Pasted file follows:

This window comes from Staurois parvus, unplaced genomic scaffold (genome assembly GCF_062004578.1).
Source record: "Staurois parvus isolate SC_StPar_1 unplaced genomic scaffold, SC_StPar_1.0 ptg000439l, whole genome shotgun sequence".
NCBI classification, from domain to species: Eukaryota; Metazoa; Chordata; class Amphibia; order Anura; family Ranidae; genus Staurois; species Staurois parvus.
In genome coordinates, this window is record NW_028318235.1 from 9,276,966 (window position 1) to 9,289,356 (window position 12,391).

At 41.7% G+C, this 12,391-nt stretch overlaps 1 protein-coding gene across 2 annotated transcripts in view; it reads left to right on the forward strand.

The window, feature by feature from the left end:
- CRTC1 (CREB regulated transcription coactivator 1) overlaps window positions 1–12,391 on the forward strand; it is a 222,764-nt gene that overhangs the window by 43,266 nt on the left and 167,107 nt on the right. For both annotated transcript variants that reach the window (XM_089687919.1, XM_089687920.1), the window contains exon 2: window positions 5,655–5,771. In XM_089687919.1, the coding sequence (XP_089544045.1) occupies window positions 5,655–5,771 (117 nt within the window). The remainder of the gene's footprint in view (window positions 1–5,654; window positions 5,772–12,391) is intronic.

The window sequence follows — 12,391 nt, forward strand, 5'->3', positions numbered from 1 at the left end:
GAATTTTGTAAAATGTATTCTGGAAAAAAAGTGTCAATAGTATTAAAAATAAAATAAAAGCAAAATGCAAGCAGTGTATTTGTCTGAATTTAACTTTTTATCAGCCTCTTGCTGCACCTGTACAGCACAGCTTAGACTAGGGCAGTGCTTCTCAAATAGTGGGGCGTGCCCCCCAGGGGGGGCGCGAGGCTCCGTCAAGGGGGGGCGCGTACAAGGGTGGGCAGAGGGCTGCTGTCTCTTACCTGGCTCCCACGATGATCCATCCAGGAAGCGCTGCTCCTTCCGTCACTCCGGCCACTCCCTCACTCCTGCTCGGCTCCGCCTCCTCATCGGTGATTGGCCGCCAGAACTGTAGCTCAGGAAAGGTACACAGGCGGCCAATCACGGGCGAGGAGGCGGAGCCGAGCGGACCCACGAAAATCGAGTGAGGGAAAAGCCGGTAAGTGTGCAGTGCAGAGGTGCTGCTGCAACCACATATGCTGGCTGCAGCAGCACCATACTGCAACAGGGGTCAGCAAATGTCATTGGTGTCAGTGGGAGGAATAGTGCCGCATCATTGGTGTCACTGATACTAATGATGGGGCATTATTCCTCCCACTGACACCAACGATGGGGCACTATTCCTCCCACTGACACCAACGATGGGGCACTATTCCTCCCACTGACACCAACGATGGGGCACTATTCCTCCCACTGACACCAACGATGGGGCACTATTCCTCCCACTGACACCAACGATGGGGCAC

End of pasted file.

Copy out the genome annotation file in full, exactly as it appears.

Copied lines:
This window comes from Staurois parvus, unplaced genomic scaffold (genome assembly GCF_062004578.1).
Source record: "Staurois parvus isolate SC_StPar_1 unplaced genomic scaffold, SC_StPar_1.0 ptg000439l, whole genome shotgun sequence".
NCBI classification, from domain to species: Eukaryota; Metazoa; Chordata; class Amphibia; order Anura; family Ranidae; genus Staurois; species Staurois parvus.
In genome coordinates, this window is record NW_028318235.1 from 9,276,966 (window position 1) to 9,289,356 (window position 12,391).

At 41.7% G+C, this 12,391-nt stretch overlaps 1 protein-coding gene across 2 annotated transcripts in view; it reads left to right on the forward strand.

The window, feature by feature from the left end:
- CRTC1 (CREB regulated transcription coactivator 1) overlaps window positions 1–12,391 on the forward strand; it is a 222,764-nt gene that overhangs the window by 43,266 nt on the left and 167,107 nt on the right. For both annotated transcript variants that reach the window (XM_089687919.1, XM_089687920.1), the window contains exon 2: window positions 5,655–5,771. In XM_089687919.1, the coding sequence (XP_089544045.1) occupies window positions 5,655–5,771 (117 nt within the window). The remainder of the gene's footprint in view (window positions 1–5,654; window positions 5,772–12,391) is intronic.

The window sequence follows — 12,391 nt, forward strand, 5'->3', positions numbered from 1 at the left end:
GAATTTTGTAAAATGTATTCTGGAAAAAAAGTGTCAATAGTATTAAAAATAAAATAAAAGCAAAATGCAAGCAGTGTATTTGTCTGAATTTAACTTTTTATCAGCCTCTTGCTGCACCTGTACAGCACAGCTTAGACTAGGGCAGTGCTTCTCAAATAGTGGGGCGTGCCCCCCAGGGGGGGCGCGAGGCTCCGTCAAGGGGGGGCGCGTACAAGGGTGGGCAGAGGGCTGCTGTCTCTTACCTGGCTCCCACGATGATCCATCCAGGAAGCGCTGCTCCTTCCGTCACTCCGGCCACTCCCTCACTCCTGCTCGGCTCCGCCTCCTCATCGGTGATTGGCCGCCAGAACTGTAGCTCAGGAAAGGTACACAGGCGGCCAATCACGGGCGAGGAGGCGGAGCCGAGCGGACCCACGAAAATCGAGTGAGGGAAAAGCCGGTAAGTGTGCAGTGCAGAGGTGCTGCTGCAACCACATATGCTGGCTGCAGCAGCACCATACTGCAACAGGGGTCAGCAAATGTCATTGGTGTCAGTGGGAGGAATAGTGCCGCATCATTGGTGTCACTGATACTAATGATGGGGCATTATTCCTCCCACTGACACCAACGATGGGGCACTATTCCTCCCACTGACACCAACGATGGGGCACTATTCCTCCCACTGACACCAACGATGGGGCACTATTCCTCCCACTGACACCAACGATGGGGCACTATTCCTCCCACTGACACCAACGATGGGGCAC